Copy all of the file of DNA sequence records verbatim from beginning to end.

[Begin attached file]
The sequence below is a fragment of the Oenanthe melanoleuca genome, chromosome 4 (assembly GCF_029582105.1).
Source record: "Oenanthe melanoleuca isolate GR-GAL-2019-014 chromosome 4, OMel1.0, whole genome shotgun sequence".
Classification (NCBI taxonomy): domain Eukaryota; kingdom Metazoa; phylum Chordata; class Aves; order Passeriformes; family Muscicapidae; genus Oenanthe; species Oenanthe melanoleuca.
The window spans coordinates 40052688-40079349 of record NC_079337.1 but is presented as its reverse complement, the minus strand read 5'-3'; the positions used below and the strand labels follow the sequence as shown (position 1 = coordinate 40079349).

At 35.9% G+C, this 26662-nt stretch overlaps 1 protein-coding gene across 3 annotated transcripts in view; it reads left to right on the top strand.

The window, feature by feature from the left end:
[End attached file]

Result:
The sequence below is a fragment of the Oenanthe melanoleuca genome, chromosome 4 (assembly GCF_029582105.1).
Source record: "Oenanthe melanoleuca isolate GR-GAL-2019-014 chromosome 4, OMel1.0, whole genome shotgun sequence".
Classification (NCBI taxonomy): domain Eukaryota; kingdom Metazoa; phylum Chordata; class Aves; order Passeriformes; family Muscicapidae; genus Oenanthe; species Oenanthe melanoleuca.
The window spans coordinates 40052688-40079349 of record NC_079337.1 but is presented as its reverse complement, the minus strand read 5'-3'; the positions used below and the strand labels follow the sequence as shown (position 1 = coordinate 40079349).

At 35.9% G+C, this 26662-nt stretch overlaps 1 protein-coding gene across 3 annotated transcripts in view; it reads left to right on the top strand.

The window, feature by feature from the left end: